Just Announced: Philippians Sermon Series

Summary: Now is the time to step up and hear God's voice calling us to surrender our lives to His service.

Do You Know What Time It Is?

Ecclesiastes 3:1-14

The next three weeks are a crucial time for us as individuals and for us as a church. I believe that one of the greatest hindrances to the building of the Body of Christ in our country today is the lack of passion on behalf of men and women for using what God has given for His glory. God has given us, each and every one of us, so much that it is overwhelming when I stop to think about it. James wrote to the church and said,

16 Don't be deceived, my dear brothers. 17 Every good and perfect gift is from above, coming down from the Father of the heavenly lights, who does not change like shifting shadows. 18 He chose to give us birth through the word of truth, that we might be a kind of firstfruits of all he created. (James 1:16-18)

James makes things as clear for us as they can possibly be - every good gift that is present in your life and mine is a gift straight from the hand of Almighty God. The fact that I woke up this morning and was able to get out of bed is nothing more than a gift, often overlooked, but a gift from God. My wife and kids are a gift, precious blessings that I do not deserve, but a gift from God. The job I have was given me by God in His infinite grace. The fact that I am able to pay my bills each month is due to God's goodness. The friends I enjoy can't be attributed to the fact that I have read, "How To Win Friends and Influence Enemies" - they are a gift from God! The clothes that I have on my back are a present from Him. The air I breathe is a reminder of His grace. He is so good!

We are suffering today from an acute lack of awareness of God's gifts given to us. We have attributed our success, the things we own, the jobs we hold, the time we use, and the relationships we enjoy to our own ingenuity and intestinal fortitude. We landed the big deal. We are good time managers. We found a wife, husband, or friends who bless us. We glory in our blessings taking pride in what we have accomplished while we overlook the fact that, as Jesus said, "Apart from Me you can do nothing." Not only can we do nothing, but we would have nothing, be nothing, and enjoy nothing apart from His gracious hand that is always at work seeking to bless us.

For the next three weeks I want to encourage you to join me in devoting time to prayer and study so that we can learn more about how to be good and faithful stewards of all that God has showered upon us. I will be blunt with you - I need to learn more about being a good steward of the gifts that God continues to shower into my life. I am a student more than a teacher and I am inviting you to come along with me as I seek to learn where God is leading me in the area of stewardship.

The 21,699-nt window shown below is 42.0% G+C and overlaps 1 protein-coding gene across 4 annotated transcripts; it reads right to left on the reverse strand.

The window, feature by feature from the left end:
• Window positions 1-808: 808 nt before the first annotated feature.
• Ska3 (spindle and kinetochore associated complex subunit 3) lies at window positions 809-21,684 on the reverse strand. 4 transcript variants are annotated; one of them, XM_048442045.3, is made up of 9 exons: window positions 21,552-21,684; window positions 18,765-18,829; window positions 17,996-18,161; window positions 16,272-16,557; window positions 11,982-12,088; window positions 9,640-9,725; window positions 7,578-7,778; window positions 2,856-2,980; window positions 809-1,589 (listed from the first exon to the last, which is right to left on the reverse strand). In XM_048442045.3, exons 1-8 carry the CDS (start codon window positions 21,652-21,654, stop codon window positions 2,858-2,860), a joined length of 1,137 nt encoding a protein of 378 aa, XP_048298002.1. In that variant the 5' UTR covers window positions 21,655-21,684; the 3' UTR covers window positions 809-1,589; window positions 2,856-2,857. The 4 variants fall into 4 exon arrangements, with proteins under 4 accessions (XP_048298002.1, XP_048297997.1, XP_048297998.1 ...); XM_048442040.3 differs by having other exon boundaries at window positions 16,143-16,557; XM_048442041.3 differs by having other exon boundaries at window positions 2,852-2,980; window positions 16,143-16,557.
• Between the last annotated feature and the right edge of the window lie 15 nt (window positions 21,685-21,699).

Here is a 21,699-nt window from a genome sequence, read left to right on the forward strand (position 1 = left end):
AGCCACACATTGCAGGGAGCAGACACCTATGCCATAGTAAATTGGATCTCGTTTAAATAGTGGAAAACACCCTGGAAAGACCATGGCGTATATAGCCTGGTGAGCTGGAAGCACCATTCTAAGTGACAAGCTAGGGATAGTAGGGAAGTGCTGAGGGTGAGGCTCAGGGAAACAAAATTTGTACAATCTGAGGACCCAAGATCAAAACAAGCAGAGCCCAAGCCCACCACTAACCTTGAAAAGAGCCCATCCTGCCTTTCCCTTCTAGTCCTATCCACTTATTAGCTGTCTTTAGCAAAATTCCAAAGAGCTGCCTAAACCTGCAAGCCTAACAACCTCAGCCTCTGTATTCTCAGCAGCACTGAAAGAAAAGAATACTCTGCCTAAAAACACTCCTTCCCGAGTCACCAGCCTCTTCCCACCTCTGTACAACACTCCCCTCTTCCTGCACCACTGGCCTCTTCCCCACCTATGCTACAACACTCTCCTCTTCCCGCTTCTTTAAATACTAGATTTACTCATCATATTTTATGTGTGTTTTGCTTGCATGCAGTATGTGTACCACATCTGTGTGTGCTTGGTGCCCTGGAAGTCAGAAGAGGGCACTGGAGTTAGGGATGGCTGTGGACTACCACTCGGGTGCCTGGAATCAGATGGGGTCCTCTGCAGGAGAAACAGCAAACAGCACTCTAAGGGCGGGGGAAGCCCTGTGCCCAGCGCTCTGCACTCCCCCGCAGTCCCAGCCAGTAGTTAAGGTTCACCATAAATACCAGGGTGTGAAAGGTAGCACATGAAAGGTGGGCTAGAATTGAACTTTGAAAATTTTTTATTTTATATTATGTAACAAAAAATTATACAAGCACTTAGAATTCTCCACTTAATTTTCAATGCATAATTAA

I have to caution you at this point. I do not know what God will show me or where He will lead me concerning the investment of my time, abilities, or finances, but I do know this from my past experiences with God - He will challenge me to go beyond my comfort zone. It is only at that place, the place beyond where I am comfortable, where His greatest blessings rest.

My prayer for all of us is that at the end of this study we would be able to echo the words of the great man of God, Nicholas Ludwig von Zinzendorf - "From now on I will do whatever He leads me to do." Let me tell you the story of how the great statement of faith came about.

Nicholas Ludwig von Zinzendorf was an aristocrat who, at the age of ten, was sent to a boarding school in Halle. His teacher was the August Hermann Francke, and his mentor was Bartholomew Ziegenbalg, the first Protestant missionary to Asia. Because his parents did not want him to be a preacher, he went to study law at Wittenburg. After his study of law, he went on a grand tour of Europe, the custom for aristocrats of that day. During his tour he visited an art museum in Dusseldorf where he saw a portrait of the "thorn crowned Christ." Below the image was the inscription which read, "I have done this for you; what have you done for me?" This made such a profound impression on him that he wrote in his diary, "I have loved Him for a long time, but I have actually not done anything for Him. From now on I will do whatever He leads me to do." ("Moravians, Puritans, and the Modern Missionary Movement," BibSac April-June 1999, p. 223.)

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